Monday, August 25, 2008

Connect the Dots

Most of the leaders I know are prolific readers. Reading offers opportunities to leverage a diverse range of opinions and practices that can be used to propel future growth. For that matter, even reading for pleasure provides a measure of intellectual sharpening and exposure to ideas that help broaden one’s leadership base.

But in my experience, the truly great leaders are not just readers – they are writers. Writing is a mechanism to make sense of the world around us, to connect the dots such that lessons are learned and improvement is continuous. Writing also serves as a means to develop others who might benefit from our perspectives.

The most challenging class I ever took was a wastewater treatment course at the University of Texas taught by Dr. Desmond F. Lawler. He wore me out during my first semester of graduate studies, battle scars that no doubt have enhanced my learning since and motivated me to pass along the pain to my own students when I subsequently taught at West Point.

Perhaps the greatest lesson I learned from Dr. Lawler’s course was when he shared his philosophy about students who desired to audit his course. You see, the line was quite long for those who wished to learn from this award winning teacher but wanted to do so without receiving a grade. Dr. Lawler’s policy was that anyone who wished to audit was welcome to do so. But they would have to attend every class, participate in each lecture, do all the homework, and take all the tests. That shortened up the line quickly. In his mind, anything less was a waste of time. It was only through this level of participation that the ideas he was sharing would make any sense.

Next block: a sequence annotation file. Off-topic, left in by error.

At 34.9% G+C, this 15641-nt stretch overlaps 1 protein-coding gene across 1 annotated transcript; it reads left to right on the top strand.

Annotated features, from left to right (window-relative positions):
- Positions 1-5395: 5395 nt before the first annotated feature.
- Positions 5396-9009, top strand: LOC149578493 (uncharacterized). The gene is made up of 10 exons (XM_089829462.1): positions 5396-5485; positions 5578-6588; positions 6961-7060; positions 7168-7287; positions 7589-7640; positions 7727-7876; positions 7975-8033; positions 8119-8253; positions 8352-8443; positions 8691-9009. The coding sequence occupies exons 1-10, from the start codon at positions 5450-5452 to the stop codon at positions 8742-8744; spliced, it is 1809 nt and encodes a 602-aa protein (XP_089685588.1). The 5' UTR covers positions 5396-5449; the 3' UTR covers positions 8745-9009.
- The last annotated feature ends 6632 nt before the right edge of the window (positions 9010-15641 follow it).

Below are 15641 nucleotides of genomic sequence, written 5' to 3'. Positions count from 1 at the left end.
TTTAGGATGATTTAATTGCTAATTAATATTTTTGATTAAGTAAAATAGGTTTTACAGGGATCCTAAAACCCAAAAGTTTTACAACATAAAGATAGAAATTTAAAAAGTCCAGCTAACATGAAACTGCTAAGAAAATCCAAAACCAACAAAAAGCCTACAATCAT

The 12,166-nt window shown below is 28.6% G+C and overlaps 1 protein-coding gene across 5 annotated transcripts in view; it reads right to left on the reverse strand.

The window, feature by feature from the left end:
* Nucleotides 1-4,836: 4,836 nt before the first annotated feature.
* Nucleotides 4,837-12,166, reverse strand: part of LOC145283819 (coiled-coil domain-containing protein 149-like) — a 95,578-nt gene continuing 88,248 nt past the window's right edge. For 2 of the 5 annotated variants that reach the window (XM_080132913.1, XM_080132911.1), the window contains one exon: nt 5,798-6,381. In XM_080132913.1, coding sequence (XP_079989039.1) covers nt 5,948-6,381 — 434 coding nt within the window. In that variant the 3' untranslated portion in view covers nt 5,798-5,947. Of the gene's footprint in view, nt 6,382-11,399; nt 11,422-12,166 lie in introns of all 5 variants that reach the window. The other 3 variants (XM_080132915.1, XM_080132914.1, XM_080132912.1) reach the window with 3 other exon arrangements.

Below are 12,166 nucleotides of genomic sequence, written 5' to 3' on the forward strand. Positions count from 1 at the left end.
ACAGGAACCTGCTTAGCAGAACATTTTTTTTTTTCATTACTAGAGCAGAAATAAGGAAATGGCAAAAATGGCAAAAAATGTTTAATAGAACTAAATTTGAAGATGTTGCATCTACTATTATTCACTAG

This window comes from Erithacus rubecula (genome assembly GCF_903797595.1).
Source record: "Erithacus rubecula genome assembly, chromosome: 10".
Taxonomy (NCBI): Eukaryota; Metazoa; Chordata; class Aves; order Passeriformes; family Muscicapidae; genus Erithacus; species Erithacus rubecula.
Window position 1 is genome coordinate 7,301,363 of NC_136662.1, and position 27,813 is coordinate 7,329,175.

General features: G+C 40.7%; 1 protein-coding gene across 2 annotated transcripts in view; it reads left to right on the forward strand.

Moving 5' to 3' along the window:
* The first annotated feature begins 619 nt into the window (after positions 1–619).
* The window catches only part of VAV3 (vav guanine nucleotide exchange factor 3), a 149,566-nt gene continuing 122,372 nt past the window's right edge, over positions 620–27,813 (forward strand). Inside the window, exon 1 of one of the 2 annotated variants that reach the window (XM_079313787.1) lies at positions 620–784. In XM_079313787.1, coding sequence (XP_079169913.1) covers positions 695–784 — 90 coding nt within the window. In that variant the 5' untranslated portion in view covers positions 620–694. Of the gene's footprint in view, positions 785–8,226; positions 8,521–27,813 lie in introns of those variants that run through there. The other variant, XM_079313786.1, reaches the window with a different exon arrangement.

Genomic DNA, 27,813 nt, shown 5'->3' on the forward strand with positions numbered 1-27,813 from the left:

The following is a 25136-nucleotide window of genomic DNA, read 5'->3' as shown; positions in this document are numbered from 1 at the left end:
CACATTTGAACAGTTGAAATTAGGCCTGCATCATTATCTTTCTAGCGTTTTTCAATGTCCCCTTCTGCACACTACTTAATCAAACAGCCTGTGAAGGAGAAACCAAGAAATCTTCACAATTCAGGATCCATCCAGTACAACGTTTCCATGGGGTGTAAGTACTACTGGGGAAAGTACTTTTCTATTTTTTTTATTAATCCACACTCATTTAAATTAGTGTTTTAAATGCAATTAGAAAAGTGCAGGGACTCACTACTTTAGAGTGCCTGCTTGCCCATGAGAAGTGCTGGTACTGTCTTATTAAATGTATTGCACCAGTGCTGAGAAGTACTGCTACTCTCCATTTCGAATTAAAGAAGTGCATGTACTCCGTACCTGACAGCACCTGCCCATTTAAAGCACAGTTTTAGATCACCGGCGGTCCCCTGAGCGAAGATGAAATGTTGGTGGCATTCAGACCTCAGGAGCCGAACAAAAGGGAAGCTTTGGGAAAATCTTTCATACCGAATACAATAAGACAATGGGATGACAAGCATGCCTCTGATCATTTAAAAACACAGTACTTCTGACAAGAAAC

As contradictory as this seemed at the time, Dr. Lawler was right. And I feel the same way about those of us leaders who think we can audit through life. This is where writing achieves the purposes outlined by my professor. Putting ideas to paper forces us to connect the dots and to understand, at a much deeper level, what we believe - and why. Articulating our thoughts in writing makes it easier to share them with those with whom we serve. And writing allows us to participate in the community of ideas with personal perspectives that just might benefit someone else.

Effective leaders know that the more they write the better writers they become. And by putting their ideas in the arena of public discourse, they enhance the collective wisdom of their respective personal and professional communities. Connecting the dots -- good for the writer and for the reader.

So, what are you…writing? That’s Leader Business!

2 comments:

Gannon Beck said...

I agree that leaders are readers. I've been studying this quite a bit myself and have written about it:

http://gannonbeck.com/2007/10/27/unchain-your-brain-part-2-reading/

Out of the people I've been studying there are a few exceptions to the notion that writing is critical, namely Walt Disney, Thomas Edison, and Steve Jobs. Perhaps they were (are) writers, but I can't recall finding any evidence of it so far while researching their biographies. That said, others that I have been studying including Thomas Paine, George Washington, Benjamin Franklin, Abraham Lincoln, Frederick Douglass, Mark Twain, the Wright brothers, Bill Gates and Micheal Dell were (are) all writers. That's enough for me to take up the practice, but still the exceptions raise an interesting question. Namely, how were they able to accomplish what they did without the practice? I could also be wrong; perhaps the three that I mentioned did more writing than I've been made aware of.

It's something to chew on. Thanks for great post. It has my gears moving.

Tom Magness said...

GB

Great stuff and thanks for stopping by. I think there are other ways to connect the dots besides writing. I do a lot of public speaking. I find that in preparing and giving a speech or presentation, I am forced to gain a higher level of understanding. I think Disney, Edison, and Jobs may connect the dots through experimentation. Their success and failures, and documentation of each, no doubt helped them make sense of the world around them -- to the great benefit of all of the rest of us! Hooah!